My name is Tom Ewer and I am healthy enough.
At least, that’s how I see it. I’m 6’2″ and a notch or two under 200lbs. Consult a BMI chart and I’m technically overweight, but I feel pretty healthy, and I’d rather trust my own subjective measure than one so simplistic as BMI.
But here’s what I’m not: what most guys want to be. You know – toned, lean, buff, head-turning. And I wish I was, as many of us do.
So what’s holding me back?
For most of us, I think it comes down to one simple thing: faith. To be more specific, faith that making the sacrifices and putting the hard work in will yield the kind of results that will make it all worthwhile (or at least give us the understanding that an awesome body simply isn’t worth the personal sacrifice).
If I had a better understanding of what I needed to do in order to be fitter, stronger and look awesome naked, I would either feel:
- Motivated to do what was necessary
- Comfortable in the knowledge that I’m not prepared to that the necessary work for the end result I desire
I’m not looking for an absolute answer here. I’m not expecting to point to a picture of Brad Pitt in Fight Club or Hugh Jackman in Wolverine and have someone tell me exactly what I would need to do and how long it would take to get the necessary end result. But I do feel that if I had someone suitably experienced and trustworthy giving me a greater understanding of and confidence in what was necessary to experience genuine, tangible results, I would be in a far better position to take action (or not).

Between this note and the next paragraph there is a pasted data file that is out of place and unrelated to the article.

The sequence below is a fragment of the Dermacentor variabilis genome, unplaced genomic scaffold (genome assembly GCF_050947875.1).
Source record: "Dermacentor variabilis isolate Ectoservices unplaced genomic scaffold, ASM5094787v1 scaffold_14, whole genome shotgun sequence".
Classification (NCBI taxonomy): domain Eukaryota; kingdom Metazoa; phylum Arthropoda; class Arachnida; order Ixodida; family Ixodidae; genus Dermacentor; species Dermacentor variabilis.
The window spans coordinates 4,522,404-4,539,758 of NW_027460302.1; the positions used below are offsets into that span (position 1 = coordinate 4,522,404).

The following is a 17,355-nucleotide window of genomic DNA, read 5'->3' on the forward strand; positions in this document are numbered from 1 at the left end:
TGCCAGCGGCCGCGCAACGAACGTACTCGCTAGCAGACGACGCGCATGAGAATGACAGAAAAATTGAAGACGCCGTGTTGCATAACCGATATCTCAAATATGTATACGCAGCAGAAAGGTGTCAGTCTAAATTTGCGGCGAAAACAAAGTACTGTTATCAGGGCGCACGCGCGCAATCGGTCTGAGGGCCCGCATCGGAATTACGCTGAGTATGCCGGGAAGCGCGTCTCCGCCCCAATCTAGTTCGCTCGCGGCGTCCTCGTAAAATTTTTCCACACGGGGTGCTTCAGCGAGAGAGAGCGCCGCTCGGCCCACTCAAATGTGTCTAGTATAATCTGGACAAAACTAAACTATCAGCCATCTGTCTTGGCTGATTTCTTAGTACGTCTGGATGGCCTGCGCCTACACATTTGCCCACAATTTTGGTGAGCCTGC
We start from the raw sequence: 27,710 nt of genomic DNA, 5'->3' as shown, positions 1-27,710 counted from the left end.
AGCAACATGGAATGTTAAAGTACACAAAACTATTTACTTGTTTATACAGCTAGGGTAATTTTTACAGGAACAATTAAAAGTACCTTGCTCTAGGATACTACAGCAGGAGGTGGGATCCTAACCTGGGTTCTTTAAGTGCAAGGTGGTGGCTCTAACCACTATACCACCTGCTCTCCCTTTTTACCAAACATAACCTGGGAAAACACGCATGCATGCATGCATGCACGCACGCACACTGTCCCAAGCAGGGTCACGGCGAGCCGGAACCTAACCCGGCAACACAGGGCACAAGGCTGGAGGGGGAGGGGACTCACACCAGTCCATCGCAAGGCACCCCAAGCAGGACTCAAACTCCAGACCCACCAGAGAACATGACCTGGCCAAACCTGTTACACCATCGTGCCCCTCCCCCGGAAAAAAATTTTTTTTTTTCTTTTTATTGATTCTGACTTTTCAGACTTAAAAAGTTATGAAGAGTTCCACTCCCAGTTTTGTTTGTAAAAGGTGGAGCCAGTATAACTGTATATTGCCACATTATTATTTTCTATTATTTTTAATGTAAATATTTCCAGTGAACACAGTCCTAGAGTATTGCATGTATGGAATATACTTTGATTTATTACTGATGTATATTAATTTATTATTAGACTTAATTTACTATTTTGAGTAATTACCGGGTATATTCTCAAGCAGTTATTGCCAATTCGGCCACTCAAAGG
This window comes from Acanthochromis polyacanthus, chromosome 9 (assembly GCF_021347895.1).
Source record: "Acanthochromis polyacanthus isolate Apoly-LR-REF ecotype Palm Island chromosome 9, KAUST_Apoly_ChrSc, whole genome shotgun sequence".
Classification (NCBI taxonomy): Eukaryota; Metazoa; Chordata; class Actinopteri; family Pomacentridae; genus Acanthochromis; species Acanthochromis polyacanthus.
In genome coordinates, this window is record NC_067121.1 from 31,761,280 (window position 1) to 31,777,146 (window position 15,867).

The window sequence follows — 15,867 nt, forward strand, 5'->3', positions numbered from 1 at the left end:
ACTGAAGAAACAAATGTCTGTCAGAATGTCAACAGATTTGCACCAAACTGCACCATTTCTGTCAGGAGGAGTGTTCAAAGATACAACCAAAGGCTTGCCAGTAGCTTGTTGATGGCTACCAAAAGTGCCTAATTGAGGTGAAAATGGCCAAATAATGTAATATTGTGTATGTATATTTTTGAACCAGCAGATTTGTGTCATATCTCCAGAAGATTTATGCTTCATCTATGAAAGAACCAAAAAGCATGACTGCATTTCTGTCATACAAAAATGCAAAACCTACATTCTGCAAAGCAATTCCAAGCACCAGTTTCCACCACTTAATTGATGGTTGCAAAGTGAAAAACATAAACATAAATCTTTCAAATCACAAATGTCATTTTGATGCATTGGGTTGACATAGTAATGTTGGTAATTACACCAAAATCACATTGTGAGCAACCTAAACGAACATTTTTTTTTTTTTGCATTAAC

But I don’t know how to go about getting that information or who to get it from.
Carl said something that in his talk that stuck in my mind and inspired this article.
He said that at one point, he was ranked (by some means) as the top personal trainer in the United States. But at the same time, he came to realize that his clients weren’t actually getting any fitter. While he moved onto say that he changed his training methods and got great results, there’s no avoiding that at a time, he was incredibly successful in getting paid as a personal trainer, but not so successful at actually delivering the goods.
So, if Carl was number one and an all-round badass buff dude but couldn’t get his clients fit, how can I trust anyone in the health and fitness industry? Who do I look for to provide me with the information I feel I need to make a pivotal decision about my body, and ultimately, my life?
Perhaps it’s an issue with my mindset. I’m not good with leaps of faith; I like evidence. I don’t like someone to tell me to “do more exercise” because I’ll “get fitter” – I want to know what I can expect from my endeavors.
I don’t need all the answers. But to be anything more than just healthy enough, I feel like I need to know more than I do right now. I need to have a greater understanding of what is necessary to become a fitter, stronger version of myself, and believe someone who tells me how I should do it.
Otherwise, I don’t think anything will change, and I might look back one day and ask myself, “what if?” And what ifs suck.